Hong Kong Unrest a Threat to Economic Stability

On Tuesday, in response to the Hong Kong unrest, the Chief Executive Carrie Lam said that the U.S. legislation supporting the protesters may harm the business confidence in financial hub, as she declared a fourth round of relief measures to boost city’s shattered economy.

Carrie Lam told the reporters that the Hong Kong Human Rights and Democracy Act signed into the U.S. law in last week was wholly unnecessary, as former British colony faces with its first recession in a decade.

It’s the requirement of the act that U.S. State Department to certify at least annually that Hong Kong maintains enough autonomy to justify the favorable U.S trading terms, and threatens the sanctions for human rights violations.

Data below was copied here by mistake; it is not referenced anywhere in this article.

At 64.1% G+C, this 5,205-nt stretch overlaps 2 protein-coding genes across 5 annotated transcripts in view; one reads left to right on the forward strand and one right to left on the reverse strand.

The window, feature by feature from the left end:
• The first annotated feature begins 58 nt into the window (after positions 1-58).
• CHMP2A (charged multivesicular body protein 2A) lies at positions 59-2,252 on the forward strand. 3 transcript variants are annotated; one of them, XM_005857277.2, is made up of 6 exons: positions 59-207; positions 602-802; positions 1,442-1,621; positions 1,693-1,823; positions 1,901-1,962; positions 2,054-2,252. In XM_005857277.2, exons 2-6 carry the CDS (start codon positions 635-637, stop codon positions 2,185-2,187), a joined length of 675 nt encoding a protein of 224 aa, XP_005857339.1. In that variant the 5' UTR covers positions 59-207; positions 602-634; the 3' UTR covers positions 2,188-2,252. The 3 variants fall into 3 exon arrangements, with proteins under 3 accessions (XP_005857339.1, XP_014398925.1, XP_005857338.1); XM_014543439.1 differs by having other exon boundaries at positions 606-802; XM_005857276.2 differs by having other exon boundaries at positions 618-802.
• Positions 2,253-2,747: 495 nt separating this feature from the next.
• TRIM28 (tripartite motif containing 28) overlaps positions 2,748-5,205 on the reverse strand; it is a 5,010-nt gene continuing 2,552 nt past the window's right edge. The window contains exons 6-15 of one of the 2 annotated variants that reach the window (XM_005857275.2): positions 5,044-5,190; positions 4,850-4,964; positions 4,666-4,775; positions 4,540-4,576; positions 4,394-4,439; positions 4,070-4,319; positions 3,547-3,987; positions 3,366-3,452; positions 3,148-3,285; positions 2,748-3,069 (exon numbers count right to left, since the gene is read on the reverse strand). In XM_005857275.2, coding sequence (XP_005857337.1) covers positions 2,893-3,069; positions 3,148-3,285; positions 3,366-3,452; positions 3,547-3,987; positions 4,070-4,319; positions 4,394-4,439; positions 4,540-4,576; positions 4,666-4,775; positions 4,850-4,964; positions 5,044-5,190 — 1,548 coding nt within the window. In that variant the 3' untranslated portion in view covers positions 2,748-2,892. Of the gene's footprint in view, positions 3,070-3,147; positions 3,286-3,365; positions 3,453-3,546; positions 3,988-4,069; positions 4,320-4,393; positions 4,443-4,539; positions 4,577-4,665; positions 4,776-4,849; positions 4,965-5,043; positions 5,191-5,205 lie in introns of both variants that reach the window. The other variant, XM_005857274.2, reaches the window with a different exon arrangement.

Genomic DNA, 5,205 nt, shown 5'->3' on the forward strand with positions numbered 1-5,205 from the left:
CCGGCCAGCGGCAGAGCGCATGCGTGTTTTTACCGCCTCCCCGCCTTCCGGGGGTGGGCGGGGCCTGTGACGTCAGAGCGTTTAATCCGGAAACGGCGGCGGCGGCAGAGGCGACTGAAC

“The impression currently is on confidence, because the corporates will be worried about the actions that U.S. government may take in future after they review this legislation,” Lam said.

Hong Kong Chief Executive did not specify what will be the additional measures, that would be taken to boost the economic activity of the region but the details would be announced in near-term. Recently to up-lift the economy, government has offered relief of about HK$21 billion ($2.7 billion) particularly in the transport, retail sectors and tourism.

Recent Hong Kong unrest has hit badly the retail sales that fell by their steepest on record in October, as protests scared off the tourists and hit spending.

On Monday, December 2, 2019, China banned U.S. military ships and aircraft from visiting Hong Kong. That also accounted for a bad news for the economy, and a rest and recreation stop for the U.S. Seventh Fleet in retaliation for the U.S. legislation.

The ongoing violent unrest in the Hong Kong by six months becomes the biggest challenge to Chinese stability, since the bloody crackdown on pro-democracy protesters in and around the Beijing’s Tiananmen Square in 1989.

The approvals for this type of port visits were a matter for China’s Foreign Ministry, Lam said.